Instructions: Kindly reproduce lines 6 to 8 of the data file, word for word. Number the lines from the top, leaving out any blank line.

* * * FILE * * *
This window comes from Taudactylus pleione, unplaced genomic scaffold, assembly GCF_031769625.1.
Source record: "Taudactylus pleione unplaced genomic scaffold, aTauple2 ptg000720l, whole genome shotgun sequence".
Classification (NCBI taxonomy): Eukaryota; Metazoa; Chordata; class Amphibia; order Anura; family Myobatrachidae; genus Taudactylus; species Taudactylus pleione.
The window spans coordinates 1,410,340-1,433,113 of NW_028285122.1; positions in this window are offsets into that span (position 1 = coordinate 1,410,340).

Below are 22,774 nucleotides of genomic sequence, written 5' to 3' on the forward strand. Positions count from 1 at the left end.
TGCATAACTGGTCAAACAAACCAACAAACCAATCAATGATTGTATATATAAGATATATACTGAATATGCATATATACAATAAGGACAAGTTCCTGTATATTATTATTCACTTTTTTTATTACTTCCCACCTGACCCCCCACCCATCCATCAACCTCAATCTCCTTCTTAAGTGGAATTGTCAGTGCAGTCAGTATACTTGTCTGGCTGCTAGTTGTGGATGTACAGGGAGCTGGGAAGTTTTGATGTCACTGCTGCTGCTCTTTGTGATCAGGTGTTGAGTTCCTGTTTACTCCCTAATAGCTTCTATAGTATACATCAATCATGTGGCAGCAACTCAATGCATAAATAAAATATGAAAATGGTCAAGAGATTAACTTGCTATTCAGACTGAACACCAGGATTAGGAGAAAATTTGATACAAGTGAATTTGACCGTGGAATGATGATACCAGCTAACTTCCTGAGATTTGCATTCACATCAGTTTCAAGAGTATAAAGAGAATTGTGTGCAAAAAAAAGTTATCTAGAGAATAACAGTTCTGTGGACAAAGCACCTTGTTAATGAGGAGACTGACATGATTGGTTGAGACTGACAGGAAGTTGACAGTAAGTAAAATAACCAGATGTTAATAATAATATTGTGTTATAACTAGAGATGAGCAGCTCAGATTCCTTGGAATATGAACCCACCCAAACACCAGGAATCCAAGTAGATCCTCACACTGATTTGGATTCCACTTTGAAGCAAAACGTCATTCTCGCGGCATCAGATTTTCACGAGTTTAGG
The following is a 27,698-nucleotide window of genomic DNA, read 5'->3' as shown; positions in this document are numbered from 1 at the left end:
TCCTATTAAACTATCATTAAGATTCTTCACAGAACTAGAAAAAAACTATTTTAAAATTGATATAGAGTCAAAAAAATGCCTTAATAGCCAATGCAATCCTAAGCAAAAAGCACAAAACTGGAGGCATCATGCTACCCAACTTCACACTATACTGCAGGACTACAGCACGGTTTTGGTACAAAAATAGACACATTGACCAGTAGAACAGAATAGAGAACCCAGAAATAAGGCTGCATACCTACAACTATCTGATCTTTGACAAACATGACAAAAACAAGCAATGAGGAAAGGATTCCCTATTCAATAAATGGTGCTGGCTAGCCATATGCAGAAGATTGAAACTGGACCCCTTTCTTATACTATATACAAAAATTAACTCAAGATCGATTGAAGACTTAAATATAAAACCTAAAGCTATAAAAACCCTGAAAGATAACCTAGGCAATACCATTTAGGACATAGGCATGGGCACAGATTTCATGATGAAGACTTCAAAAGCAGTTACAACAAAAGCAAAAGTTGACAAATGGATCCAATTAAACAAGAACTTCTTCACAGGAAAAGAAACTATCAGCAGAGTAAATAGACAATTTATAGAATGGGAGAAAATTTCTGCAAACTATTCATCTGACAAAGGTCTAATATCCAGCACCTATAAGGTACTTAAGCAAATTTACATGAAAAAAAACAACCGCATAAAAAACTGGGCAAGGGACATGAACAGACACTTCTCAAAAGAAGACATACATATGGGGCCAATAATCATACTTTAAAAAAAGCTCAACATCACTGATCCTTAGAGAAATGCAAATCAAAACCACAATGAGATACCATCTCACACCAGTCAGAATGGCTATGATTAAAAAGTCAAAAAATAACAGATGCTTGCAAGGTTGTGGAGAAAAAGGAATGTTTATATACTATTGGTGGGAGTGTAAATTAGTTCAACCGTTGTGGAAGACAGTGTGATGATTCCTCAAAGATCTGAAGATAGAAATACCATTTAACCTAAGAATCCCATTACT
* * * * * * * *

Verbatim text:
TGCATAACTGGTCAAACAAACCAACAAACCAATCAATGATTGTATATATAAGATATATACTGAATATGCATATATACAATAAGGACAAGTTCCTGTATATTATTATTCACTTTTTTTATTACTTCCCACCTGACCCCCCACCCATCCATCAACCTCAATCTCCTTCTTAAGTGGAATTGTCAGTGCAGTCAGTATACTTGTCTGGCTGCTAGTTGTGGATGTACAGGGAGCTGGGAAGTTTTGATGTCACTGCTGCTGCTCTTTGTGATCAGGTGTTGAGTTCCTGTTTACTCCCTAATAGCTTCTATAGTATACATCAATCATGTGGCAGCAACTCAATGCATAAATAAAATATGAAAATGGTCAAGAGATTAACTTGCTATTCAGACTGAACACCAGGATTAGGAGAAAATTTGATACAAGTGAATTTGACCGTGGAATGATGATACCAGCTAACTTCCTGAGATTTGCATTCACATCAGTTTCAAGAGTATAAAGAGAATTGTGTGCAAAAAAAAGTTATCTAGAGAATAACAGTTCTGTGGACAAAGCACCTTGTTAATGAGGAGACTGACATGATTGGTTGAGACTGACAGGAAGTTGACAGTAAGTAAAATAACCAGATGTTAATAATAATATTGTGTTATAACTAGAGATGAGCAGCTCAGATTCCTTGGAATATGAACCCACCCAAACACCAGGAATCCAAGTAGATCCTCACACTGATTTGGATTCCACTTTGAAGCAAAACGTCATTCTCGCGGCATCAGATTTTCACGAGTTTAGG
The following is a 27,698-nucleotide window of genomic DNA, read 5'->3' as shown; positions in this document are numbered from 1 at the left end:
TCCTATTAAACTATCATTAAGATTCTTCACAGAACTAGAAAAAAACTATTTTAAAATTGATATAGAGTCAAAAAAATGCCTTAATAGCCAATGCAATCCTAAGCAAAAAGCACAAAACTGGAGGCATCATGCTACCCAACTTCACACTATACTGCAGGACTACAGCACGGTTTTGGTACAAAAATAGACACATTGACCAGTAGAACAGAATAGAGAACCCAGAAATAAGGCTGCATACCTACAACTATCTGATCTTTGACAAACATGACAAAAACAAGCAATGAGGAAAGGATTCCCTATTCAATAAATGGTGCTGGCTAGCCATATGCAGAAGATTGAAACTGGACCCCTTTCTTATACTATATACAAAAATTAACTCAAGATCGATTGAAGACTTAAATATAAAACCTAAAGCTATAAAAACCCTGAAAGATAACCTAGGCAATACCATTTAGGACATAGGCATGGGCACAGATTTCATGATGAAGACTTCAAAAGCAGTTACAACAAAAGCAAAAGTTGACAAATGGATCCAATTAAACAAGAACTTCTTCACAGGAAAAGAAACTATCAGCAGAGTAAATAGACAATTTATAGAATGGGAGAAAATTTCTGCAAACTATTCATCTGACAAAGGTCTAATATCCAGCACCTATAAGGTACTTAAGCAAATTTACATGAAAAAAAACAACCGCATAAAAAACTGGGCAAGGGACATGAACAGACACTTCTCAAAAGAAGACATACATATGGGGCCAATAATCATACTTTAAAAAAAGCTCAACATCACTGATCCTTAGAGAAATGCAAATCAAAACCACAATGAGATACCATCTCACACCAGTCAGAATGGCTATGATTAAAAAGTCAAAAAATAACAGATGCTTGCAAGGTTGTGGAGAAAAAGGAATGTTTATATACTATTGGTGGGAGTGTAAATTAGTTCAACCGTTGTGGAAGACAGTGTGATGATTCCTCAAAGATCTGAAGATAGAAATACCATTTAACCTAAGAATCCCATTACT